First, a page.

Community’s Dan Harmon and Tom Shales’ oral history of Saturday Night Live (Live From New York: An Uncensored History of Saturday Night Live) have done a lot of damage to Chevy Chase’s reputation in recent years, revealing that a lot of people in Hollywood really, really hate him (and apparently with good cause a lot of the time). So, now you can cynically assume that “Chevy was such a monster!” stories will pop up whenever you stumble upon some look back at one of his old films. However, maybe he’s gotten a bad rap, maybe the people interviewed by Rolling Stone didn’t want to needlessly burn bridges, and maybe it doesn’t even matter if Chevy Chase is king of the douchebags or the nicest guy in all of creation just as long as he’s funny on screen. Either way, the Christmas Vacation people had nothing but nice things to say about him:
Ladd: Chevy’s been a really terrific human being to me. He’s a born talent and the universe gave him wonderful comedy timing and he’s a hard, hard worker. Everybody’s different depending on how they affect you, but he played my son and right away I felt like he was my own flesh and blood. When he didn’t get his bonus, I actually cried. “How could they do that to my son?!?”
Tom Jacobson (Producer): Chevy was a hard worker, incredibly committed, and wanted the movie to be great. That’s the key. He’d always give you a ton of stuff, even little things. Like him in the office talking to his boss, he’ll give you 20 different things — a look, a stumble, a different entrance, a pause.
Galecki: Chevy worked like a puppet master for me in some scenes since I was was young and had never done comedy before. He’d almost cue me for my timing. He would nod, point, or wave a finger. He was so supportive, teaching me comic timing. That took a patience and consideration because the movie would have been funny enough without Rusty having that specific timing. He was terribly generous with me.
12. The studio didn’t want them to electrocute that cat
Chechik: The studio was really against electrifying the cat. They really didn’t want to do it. I would always go, “Well, check with John and see what he thinks.” And then I’d called John immediately after said, “They’re going to call you to try to get rid of the cat!” John protected me.
13. The trained squirrel died literally the morning they were about to shoot its scenes
Chechik: For the dog and squirrel chase, we hired an animal trainer who trained them everyday for months to run through the set. When it came time to finally shoot what we’ve been planning, I got out of my car and saw everyone standing in a huddle shaking their heads and I knew something was terribly wrong. I asked them what was going on and they said, “We have a problem.” Okay, what? “The squirrel’s dead.” I said, “Holy fuck, we’re shooting that today!” And the animal trainer turned and said, “Ya know, they don’t live that long.” We still had to shoot the scene, so we used an untrained squirrel. It was just total chaos.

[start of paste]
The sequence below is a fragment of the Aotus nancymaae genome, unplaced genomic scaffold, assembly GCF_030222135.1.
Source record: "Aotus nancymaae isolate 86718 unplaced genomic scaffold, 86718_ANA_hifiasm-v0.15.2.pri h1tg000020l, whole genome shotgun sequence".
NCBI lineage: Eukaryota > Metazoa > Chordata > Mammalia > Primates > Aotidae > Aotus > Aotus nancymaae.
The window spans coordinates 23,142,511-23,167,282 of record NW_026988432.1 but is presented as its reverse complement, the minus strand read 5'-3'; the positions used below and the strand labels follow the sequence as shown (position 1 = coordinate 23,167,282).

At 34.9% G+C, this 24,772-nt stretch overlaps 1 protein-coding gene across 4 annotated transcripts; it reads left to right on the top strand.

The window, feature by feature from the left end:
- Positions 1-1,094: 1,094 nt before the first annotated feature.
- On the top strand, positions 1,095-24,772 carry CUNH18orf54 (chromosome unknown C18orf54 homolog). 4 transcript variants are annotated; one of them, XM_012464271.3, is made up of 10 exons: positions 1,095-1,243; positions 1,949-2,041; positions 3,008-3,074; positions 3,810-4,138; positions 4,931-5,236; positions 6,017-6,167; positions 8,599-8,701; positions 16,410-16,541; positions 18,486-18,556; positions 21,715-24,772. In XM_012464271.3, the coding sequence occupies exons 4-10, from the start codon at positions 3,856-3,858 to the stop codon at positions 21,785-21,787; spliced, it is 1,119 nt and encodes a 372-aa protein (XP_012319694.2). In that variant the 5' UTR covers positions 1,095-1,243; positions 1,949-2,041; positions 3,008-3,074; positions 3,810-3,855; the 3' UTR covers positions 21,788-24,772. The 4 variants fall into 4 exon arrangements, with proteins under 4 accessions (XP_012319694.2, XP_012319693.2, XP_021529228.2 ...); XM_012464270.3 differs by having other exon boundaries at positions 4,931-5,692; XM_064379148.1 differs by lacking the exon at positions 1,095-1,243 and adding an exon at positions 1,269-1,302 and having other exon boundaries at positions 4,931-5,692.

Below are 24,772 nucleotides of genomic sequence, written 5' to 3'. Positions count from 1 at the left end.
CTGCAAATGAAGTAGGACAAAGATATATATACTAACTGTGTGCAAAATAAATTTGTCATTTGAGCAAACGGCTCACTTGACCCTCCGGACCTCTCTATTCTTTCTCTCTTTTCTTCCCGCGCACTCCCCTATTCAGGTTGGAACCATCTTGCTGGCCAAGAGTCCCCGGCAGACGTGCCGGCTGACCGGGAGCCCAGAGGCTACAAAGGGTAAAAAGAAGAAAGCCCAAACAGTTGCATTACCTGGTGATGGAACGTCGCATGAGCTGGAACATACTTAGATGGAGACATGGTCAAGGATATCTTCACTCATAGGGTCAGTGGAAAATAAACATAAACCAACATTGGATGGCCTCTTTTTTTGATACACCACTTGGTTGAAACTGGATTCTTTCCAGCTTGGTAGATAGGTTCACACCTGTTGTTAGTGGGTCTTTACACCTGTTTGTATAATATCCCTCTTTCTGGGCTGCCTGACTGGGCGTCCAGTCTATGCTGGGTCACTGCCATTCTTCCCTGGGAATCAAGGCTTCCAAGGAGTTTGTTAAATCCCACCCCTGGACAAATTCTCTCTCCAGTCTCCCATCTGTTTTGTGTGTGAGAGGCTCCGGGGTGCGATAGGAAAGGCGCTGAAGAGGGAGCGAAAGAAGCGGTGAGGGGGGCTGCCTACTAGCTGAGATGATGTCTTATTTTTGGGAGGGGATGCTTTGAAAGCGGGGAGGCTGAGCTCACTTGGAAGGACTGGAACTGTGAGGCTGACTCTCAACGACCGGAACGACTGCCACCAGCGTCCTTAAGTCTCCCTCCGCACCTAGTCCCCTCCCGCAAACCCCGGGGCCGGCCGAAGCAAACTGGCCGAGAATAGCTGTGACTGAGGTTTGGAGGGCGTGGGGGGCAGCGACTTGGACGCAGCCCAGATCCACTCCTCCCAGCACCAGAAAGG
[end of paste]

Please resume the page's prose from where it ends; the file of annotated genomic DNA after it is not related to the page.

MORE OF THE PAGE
Ladd: I did my own stunt for the scene when the squirrel jumps from tree. I was in pretty good shape, so I jumped up and backwards onto the couch all by myself. Then, I’m supposed to pass out on the floor and the squirrel runs past me. And the director said, “Diane, please get closer to the squirrel!” Meanwhile, the squirrel wrangler was saying, “Diane, please don’t get closer to the squirrel. If someone screams or scares one, their claws are like razor blades.”
14. That opening sequence almost never happened, and when it did the music came from Prince
Chechik: I always wanted the animated opening you see in the film, but Warners balked at the cost of doing an animated title. So rather than get into a fight, I designed another title sequence with a Christmas song sung by a Jamaican who sounded like he had no teeth and you can barely understand the words. Then the replacement title sequence looked like an old French art film, with white titles on black. When I proposed this to Warner they said, “We think the animated titles are great.” For the theme song, Prince was a Warner artist and he produced it. He’s the one who brought in Darlene Love.
15. Frank Capra’s grandson was the second assistant director
Christmas Vacation is now commonly regarded as one of the classic Christmas films of all time, and some have dared tell Chevy Chase they like it even better than It’s a Wonderful Life, the Jimmy Stewart classic directed by legendary schmaltz master Frank Capra. Well, Chase completely disagrees, but it at least turns out a Capra was on the set of Christmas Vacation.
Chase: Comparing Christmas Vacation to It’s A Wonderful Life is the silliest thing. That film starred the greatest movie actor of all time and the idea that our movie could ever be connected in some fashion to something so brilliant and beautiful always made feel like, “That’s all they had to write about?” It’s very flattering and I suppose Christmas Vacation is a modern look at Christmas. But James Stewart, my God! What a movie. I could talk about that one all day. Frank Capra’s grandson was a second Assistant Director on Christmas Vacation.